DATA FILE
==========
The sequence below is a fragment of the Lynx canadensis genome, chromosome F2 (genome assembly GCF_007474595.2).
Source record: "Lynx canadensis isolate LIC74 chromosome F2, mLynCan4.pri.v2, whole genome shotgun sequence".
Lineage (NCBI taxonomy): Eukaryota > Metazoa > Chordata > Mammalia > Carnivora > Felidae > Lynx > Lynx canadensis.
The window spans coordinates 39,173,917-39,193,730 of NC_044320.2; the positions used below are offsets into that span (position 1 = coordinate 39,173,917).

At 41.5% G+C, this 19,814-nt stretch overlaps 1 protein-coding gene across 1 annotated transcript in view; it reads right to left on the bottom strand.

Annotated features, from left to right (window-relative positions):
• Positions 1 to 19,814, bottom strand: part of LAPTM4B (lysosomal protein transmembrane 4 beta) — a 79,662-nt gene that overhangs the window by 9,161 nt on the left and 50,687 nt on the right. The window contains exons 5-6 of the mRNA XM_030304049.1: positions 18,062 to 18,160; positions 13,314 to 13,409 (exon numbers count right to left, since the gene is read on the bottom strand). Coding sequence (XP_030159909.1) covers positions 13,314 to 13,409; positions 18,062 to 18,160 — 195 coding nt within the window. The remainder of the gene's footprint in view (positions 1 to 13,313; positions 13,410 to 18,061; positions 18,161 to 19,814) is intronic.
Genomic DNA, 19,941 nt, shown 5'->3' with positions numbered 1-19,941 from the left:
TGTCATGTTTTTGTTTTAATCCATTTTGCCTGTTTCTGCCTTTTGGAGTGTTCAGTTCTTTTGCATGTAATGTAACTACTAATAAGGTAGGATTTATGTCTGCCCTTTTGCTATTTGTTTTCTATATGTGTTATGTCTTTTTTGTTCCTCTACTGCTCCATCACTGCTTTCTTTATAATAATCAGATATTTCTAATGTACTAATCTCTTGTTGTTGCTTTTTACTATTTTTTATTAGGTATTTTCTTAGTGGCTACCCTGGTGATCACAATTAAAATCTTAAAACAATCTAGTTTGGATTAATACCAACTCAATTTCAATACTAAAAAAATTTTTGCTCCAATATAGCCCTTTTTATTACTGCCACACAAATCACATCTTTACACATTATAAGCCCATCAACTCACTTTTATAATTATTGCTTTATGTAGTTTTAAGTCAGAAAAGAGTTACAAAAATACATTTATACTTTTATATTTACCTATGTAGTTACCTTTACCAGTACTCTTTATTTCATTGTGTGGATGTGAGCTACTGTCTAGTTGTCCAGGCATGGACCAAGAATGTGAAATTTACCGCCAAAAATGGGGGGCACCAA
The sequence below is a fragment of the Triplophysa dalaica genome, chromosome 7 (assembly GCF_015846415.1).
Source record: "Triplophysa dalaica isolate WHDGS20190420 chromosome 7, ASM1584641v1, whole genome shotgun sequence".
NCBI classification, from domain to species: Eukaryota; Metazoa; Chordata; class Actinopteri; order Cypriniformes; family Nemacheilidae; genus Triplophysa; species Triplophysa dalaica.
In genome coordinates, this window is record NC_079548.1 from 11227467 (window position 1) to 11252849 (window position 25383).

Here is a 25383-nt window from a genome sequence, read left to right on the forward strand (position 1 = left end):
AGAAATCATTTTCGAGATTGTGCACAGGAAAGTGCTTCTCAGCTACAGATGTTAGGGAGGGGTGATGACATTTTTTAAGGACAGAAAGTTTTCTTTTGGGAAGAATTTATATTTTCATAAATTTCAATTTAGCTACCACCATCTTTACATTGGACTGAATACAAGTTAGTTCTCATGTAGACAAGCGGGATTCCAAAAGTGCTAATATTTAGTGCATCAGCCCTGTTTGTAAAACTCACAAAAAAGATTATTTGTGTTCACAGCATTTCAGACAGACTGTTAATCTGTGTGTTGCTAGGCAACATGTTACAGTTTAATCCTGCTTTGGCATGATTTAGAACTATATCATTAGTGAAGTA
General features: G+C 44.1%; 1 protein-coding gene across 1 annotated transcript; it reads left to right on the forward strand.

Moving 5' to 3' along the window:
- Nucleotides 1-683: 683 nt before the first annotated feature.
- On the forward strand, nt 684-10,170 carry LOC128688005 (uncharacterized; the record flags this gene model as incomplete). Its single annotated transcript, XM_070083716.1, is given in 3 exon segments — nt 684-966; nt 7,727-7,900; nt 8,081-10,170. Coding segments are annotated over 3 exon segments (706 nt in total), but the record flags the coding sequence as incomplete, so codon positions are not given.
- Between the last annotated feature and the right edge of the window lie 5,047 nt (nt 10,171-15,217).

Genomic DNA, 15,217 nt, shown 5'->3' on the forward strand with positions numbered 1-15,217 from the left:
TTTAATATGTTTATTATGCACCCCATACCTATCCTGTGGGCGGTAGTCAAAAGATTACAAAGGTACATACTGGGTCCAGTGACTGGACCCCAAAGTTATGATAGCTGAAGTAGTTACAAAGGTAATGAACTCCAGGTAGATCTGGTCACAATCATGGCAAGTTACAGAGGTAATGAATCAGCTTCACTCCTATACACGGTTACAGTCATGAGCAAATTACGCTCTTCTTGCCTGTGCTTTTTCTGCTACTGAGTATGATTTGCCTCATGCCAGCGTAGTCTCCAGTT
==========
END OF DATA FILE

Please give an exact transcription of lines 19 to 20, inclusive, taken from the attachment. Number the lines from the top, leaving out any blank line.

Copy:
- On the forward strand, nt 684-10,170 carry LOC128688005 (uncharacterized; the record flags this gene model as incomplete). Its single annotated transcript, XM_070083716.1, is given in 3 exon segments — nt 684-966; nt 7,727-7,900; nt 8,081-10,170. Coding segments are annotated over 3 exon segments (706 nt in total), but the record flags the coding sequence as incomplete, so codon positions are not given.
- Between the last annotated feature and the right edge of the window lie 5,047 nt (nt 10,171-15,217).